Nico wins Australian Grand Prix but Red Bull all shook up
Red Bull face a showdown with the ruling FIA as Formula One's new era began in controversial fashion.
Just over five hours after Daniel Ricciardo had thrilled his home crowd in finishing runner-up to Mercedes' Nico Rosberg in the Australian Grand Prix on his debut for Red Bull, the 24-year-old was disqualified over a technical fuel infringement.
Within minutes of the FIA's decision being announced, the team said they intended to appeal.
The latest set of regulations, to accommodate the introduction of the new 1.6-litre V6 turbo-charged power units and the various accompanying energy-saving devices, are highly complicated and technical.
Amongst them is that the cars now start with a maximum 100 kilograms of fuel, as opposed to 140-150kg in previous seasons, and operate with a fuel flow rate of no more than 100kg per hour.
Ricciardo's car, however, was found to consistently exceed that rate, and as a clear breach of the FIA regulations he has been excluded from the race result, now provisional until after a Court of Appeal hearing.
In layman's terms, the fuel-flow rate is monitored by an FIA sensor.
There have been accusations, however, the sensors are faulty and have been providing misleading readings.
Red Bull, of their own volition, chose to use their own sensor to determine the fuel-flow rate which had not been cleared by the FIA.
FIA race director Charlie Whiting has confirmed Red Bull were warned twice about the matter after qualifying, and again five laps into the race, but chose to ignore the directive.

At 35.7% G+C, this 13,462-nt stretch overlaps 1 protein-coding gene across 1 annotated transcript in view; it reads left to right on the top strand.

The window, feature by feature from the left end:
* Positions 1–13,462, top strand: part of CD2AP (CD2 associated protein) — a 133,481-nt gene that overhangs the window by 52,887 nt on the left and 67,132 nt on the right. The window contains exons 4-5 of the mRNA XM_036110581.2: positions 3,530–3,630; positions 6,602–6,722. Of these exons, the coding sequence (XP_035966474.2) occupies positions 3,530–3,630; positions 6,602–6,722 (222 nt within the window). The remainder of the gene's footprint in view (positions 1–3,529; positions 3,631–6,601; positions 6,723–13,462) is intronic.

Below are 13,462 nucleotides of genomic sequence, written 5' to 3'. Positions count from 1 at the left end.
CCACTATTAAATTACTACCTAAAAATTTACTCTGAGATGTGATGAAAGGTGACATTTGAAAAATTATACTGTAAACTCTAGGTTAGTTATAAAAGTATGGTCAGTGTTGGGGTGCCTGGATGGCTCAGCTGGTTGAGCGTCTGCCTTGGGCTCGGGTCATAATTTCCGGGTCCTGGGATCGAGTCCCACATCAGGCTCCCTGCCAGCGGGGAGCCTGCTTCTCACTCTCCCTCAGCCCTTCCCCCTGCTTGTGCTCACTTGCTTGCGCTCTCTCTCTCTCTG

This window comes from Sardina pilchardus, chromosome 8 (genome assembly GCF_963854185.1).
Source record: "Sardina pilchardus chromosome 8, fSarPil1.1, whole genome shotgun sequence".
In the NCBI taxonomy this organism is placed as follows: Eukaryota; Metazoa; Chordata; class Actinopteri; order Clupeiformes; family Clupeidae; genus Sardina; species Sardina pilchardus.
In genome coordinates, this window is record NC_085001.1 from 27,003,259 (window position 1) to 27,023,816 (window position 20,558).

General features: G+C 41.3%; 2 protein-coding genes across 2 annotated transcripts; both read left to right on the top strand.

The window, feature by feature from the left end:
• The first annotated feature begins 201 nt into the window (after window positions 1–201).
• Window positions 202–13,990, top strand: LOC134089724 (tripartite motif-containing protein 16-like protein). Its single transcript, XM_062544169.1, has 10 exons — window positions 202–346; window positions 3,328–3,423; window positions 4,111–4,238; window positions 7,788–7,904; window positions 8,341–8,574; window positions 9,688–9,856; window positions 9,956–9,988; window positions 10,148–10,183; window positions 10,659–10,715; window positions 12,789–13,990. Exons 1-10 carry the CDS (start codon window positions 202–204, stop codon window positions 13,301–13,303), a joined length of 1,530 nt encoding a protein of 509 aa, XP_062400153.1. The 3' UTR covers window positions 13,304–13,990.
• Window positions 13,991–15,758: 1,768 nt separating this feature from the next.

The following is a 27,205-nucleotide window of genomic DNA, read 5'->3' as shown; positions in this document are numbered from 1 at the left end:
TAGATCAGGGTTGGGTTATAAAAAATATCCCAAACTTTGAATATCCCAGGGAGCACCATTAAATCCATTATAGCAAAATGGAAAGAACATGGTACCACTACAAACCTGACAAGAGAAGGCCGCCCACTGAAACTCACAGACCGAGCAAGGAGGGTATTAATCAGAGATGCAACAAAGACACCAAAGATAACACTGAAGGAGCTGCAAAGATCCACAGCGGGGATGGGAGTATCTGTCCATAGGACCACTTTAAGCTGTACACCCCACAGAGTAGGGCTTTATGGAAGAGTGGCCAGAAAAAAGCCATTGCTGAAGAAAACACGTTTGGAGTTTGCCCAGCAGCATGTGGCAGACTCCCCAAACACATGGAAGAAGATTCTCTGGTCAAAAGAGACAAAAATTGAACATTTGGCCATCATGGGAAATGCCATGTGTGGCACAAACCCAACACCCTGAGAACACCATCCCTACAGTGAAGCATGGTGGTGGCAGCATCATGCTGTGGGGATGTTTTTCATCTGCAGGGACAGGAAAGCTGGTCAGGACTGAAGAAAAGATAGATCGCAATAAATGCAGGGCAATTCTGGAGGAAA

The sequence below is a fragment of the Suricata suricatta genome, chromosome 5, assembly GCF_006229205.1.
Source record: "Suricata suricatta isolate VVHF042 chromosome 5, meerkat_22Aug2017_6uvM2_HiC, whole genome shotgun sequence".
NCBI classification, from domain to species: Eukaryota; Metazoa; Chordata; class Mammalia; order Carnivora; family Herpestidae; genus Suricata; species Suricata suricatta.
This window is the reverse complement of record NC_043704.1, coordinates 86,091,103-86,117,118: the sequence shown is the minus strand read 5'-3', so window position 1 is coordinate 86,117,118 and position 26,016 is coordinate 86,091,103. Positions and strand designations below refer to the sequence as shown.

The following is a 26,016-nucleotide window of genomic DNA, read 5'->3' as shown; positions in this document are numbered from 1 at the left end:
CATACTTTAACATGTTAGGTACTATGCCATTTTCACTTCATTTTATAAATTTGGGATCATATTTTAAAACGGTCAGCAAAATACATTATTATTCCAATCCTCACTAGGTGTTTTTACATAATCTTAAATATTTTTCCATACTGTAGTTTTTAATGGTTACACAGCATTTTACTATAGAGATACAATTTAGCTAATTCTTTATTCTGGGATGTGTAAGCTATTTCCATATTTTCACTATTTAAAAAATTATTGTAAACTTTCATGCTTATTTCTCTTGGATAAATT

As an FIA statement read: "Regardless of the team's assertion that the sensor was at fault, it is not within their discretion to run a different fuel-flow measurement model without the permission of the FIA."
Red Bull team principal Christian Horner, though, has described himself as "extremely disappointed" and " quite surprised" with the stewards' decision.
Horner added: "Through the appeal process it will be quite clear the car has conformed at all times with the regulations and we've fully complied with the technical regulations.
"We wouldn't be appealing if we weren't extremely confident we have a defendable case."
The race was dominated by Rosberg who finished 24.5 seconds ahead of Ricciardo, the duo joined on the podium by Kevin Magnussen on his F1 debut with McLaren. The 21-year-old became the first Dane to finish in the top three, and was followed closely home by team-mate Jenson Button who had started 10th.
The race, however, was less successful for Rosberg and Ricciardo's more illustrious team-mates as both Lewis Hamilton and reigning champion Sebastian Vettel retired due to technical issues after three and six laps respectively.
Behind Button was Ferrari's Fernando Alonso, with team-mate Kimi Raikkonen eighth.